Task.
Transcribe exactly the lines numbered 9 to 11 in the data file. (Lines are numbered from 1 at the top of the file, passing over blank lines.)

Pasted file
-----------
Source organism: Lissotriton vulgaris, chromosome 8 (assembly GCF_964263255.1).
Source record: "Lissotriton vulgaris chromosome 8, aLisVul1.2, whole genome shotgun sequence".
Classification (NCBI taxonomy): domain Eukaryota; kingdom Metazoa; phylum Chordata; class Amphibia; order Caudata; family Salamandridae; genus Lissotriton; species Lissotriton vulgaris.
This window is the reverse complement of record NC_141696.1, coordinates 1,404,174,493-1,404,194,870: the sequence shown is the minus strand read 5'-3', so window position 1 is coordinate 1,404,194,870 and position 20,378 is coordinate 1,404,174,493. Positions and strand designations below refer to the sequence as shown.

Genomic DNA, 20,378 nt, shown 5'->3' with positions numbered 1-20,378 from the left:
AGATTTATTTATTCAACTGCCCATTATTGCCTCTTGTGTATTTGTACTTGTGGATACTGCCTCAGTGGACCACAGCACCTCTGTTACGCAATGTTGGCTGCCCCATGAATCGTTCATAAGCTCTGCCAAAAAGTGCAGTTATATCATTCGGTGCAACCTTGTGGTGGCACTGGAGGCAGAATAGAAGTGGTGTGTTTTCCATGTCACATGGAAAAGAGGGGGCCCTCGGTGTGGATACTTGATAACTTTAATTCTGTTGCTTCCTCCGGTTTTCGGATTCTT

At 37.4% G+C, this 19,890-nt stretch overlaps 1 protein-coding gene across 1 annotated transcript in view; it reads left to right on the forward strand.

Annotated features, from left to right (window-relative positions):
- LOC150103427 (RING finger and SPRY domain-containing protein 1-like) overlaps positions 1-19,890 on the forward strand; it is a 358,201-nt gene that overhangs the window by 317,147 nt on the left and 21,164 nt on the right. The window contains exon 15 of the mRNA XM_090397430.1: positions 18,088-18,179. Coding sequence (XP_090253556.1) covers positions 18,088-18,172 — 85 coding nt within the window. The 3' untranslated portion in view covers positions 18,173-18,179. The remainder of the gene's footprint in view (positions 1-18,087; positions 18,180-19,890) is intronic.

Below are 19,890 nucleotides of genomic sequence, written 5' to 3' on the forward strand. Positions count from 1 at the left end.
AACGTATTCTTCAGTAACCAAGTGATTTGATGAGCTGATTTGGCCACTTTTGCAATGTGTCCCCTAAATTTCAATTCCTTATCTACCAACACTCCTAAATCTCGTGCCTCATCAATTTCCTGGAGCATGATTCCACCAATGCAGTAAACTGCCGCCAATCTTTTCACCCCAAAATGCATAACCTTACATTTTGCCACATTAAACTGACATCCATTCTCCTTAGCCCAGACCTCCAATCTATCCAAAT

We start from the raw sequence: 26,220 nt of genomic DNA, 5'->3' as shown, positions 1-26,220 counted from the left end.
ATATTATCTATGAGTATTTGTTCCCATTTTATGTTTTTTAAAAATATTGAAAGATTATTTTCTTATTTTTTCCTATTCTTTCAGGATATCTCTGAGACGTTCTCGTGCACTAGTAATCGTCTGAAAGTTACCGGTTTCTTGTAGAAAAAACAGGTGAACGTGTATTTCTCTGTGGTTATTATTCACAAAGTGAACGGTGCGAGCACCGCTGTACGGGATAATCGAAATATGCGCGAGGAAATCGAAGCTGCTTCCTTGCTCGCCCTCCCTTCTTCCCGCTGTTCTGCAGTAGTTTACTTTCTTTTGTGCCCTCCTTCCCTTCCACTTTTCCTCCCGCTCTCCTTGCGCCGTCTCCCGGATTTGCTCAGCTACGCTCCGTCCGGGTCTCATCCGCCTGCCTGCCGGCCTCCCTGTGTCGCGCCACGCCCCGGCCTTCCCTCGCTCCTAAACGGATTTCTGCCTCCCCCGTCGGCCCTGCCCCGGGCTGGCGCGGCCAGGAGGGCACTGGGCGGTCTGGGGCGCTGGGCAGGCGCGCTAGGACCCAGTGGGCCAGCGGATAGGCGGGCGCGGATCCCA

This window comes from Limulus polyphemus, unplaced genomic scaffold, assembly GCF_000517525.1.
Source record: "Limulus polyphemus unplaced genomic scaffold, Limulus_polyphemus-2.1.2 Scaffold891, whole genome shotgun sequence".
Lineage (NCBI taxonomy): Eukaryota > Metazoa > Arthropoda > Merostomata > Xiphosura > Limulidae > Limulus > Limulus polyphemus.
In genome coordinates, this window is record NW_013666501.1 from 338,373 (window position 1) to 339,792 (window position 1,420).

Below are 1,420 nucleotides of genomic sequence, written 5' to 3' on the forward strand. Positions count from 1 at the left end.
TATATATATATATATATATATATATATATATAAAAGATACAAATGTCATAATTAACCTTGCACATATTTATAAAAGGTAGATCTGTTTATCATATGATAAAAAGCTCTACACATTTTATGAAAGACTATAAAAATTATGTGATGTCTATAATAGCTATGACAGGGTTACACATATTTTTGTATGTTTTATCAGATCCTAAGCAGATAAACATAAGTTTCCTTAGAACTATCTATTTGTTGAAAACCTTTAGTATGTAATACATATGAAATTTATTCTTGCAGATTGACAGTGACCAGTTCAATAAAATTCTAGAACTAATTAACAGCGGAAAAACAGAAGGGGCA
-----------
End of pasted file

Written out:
- LOC150103427 (RING finger and SPRY domain-containing protein 1-like) overlaps positions 1-19,890 on the forward strand; it is a 358,201-nt gene that overhangs the window by 317,147 nt on the left and 21,164 nt on the right. The window contains exon 15 of the mRNA XM_090397430.1: positions 18,088-18,179. Coding sequence (XP_090253556.1) covers positions 18,088-18,172 — 85 coding nt within the window. The 3' untranslated portion in view covers positions 18,173-18,179. The remainder of the gene's footprint in view (positions 1-18,087; positions 18,180-19,890) is intronic.

Below are 19,890 nucleotides of genomic sequence, written 5' to 3' on the forward strand. Positions count from 1 at the left end.
AACGTATTCTTCAGTAACCAAGTGATTTGATGAGCTGATTTGGCCACTTTTGCAATGTGTCCCCTAAATTTCAATTCCTTATCTACCAACACTCCTAAATCTCGTGCCTCATCAATTTCCTGGAGCATGATTCCACCAATGCAGTAAACTGCCGCCAATCTTTTCACCCCAAAATGCATAACCTTACATTTTGCCACATTAAACTGACATCCATTCTCCTTAGCCCAGACCTCCAATCTATCCAAAT